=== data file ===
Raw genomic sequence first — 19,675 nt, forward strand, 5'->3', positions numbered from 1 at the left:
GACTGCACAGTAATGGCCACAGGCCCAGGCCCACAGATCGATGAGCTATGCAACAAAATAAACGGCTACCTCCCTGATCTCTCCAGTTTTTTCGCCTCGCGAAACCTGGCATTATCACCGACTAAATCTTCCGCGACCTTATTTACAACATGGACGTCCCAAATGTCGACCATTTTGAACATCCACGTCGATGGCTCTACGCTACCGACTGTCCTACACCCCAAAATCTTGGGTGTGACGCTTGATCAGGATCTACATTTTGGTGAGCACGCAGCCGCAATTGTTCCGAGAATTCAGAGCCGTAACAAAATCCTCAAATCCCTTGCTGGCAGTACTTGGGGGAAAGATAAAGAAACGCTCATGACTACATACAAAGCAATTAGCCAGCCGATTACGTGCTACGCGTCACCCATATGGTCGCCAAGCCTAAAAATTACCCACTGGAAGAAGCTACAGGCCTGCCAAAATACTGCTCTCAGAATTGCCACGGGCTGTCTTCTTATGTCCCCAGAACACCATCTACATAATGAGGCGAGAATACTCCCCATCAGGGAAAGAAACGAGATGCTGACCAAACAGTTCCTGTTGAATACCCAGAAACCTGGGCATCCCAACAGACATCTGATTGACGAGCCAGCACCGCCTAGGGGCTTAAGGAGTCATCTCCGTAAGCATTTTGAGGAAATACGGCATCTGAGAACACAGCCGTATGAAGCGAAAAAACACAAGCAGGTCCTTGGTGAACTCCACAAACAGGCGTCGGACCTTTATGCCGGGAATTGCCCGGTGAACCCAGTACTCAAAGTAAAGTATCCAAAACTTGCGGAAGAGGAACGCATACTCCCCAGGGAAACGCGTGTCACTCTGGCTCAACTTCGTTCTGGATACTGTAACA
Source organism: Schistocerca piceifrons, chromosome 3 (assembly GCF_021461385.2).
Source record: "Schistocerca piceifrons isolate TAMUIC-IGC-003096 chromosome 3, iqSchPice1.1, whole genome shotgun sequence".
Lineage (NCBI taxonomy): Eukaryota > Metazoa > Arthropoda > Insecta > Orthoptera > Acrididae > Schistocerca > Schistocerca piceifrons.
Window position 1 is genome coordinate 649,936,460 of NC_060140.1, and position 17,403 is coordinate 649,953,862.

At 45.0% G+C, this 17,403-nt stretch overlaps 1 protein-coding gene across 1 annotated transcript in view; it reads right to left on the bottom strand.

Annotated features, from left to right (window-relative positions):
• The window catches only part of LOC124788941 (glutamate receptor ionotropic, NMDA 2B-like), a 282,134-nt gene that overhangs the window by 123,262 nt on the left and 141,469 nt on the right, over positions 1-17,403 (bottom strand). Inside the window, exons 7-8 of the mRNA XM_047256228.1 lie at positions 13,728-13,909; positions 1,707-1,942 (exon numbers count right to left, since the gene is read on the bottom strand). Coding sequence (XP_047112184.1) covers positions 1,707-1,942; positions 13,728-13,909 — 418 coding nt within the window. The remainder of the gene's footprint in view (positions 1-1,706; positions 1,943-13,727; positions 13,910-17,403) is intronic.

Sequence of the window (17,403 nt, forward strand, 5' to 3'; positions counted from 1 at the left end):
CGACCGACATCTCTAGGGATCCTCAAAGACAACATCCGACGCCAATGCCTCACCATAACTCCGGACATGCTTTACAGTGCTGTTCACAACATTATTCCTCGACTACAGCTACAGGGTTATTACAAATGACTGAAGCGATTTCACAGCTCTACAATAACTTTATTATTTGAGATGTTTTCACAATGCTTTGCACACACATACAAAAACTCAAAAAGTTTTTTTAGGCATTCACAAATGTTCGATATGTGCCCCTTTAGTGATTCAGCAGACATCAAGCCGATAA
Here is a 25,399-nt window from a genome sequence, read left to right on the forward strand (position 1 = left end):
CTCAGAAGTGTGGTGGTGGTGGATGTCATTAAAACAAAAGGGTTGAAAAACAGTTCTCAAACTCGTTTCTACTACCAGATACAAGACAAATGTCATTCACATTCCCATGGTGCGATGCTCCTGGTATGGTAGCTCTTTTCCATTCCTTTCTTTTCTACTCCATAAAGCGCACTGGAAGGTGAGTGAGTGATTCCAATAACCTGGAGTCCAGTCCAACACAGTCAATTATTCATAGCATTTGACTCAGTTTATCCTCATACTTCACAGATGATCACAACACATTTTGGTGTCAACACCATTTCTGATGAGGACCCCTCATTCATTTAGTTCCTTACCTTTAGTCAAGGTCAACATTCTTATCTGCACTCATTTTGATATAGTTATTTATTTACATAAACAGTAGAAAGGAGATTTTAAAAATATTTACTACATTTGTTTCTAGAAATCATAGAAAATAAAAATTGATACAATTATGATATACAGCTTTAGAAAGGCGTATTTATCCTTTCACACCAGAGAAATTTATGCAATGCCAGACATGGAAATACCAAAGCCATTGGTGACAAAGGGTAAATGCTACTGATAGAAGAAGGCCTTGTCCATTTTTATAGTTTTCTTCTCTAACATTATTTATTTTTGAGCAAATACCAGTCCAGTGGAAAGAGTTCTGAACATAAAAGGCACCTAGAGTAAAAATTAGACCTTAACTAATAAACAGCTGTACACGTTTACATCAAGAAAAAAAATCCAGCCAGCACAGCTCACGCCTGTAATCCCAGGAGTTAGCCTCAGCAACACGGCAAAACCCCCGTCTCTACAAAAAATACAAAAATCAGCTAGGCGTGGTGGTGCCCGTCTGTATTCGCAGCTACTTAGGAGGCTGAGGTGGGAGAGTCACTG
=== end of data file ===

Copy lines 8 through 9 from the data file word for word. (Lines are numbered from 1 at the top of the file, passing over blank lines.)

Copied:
Annotated features, from left to right (window-relative positions):
• The window catches only part of LOC124788941 (glutamate receptor ionotropic, NMDA 2B-like), a 282,134-nt gene that overhangs the window by 123,262 nt on the left and 141,469 nt on the right, over positions 1-17,403 (bottom strand). Inside the window, exons 7-8 of the mRNA XM_047256228.1 lie at positions 13,728-13,909; positions 1,707-1,942 (exon numbers count right to left, since the gene is read on the bottom strand). Coding sequence (XP_047112184.1) covers positions 1,707-1,942; positions 13,728-13,909 — 418 coding nt within the window. The remainder of the gene's footprint in view (positions 1-1,706; positions 1,943-13,727; positions 13,910-17,403) is intronic.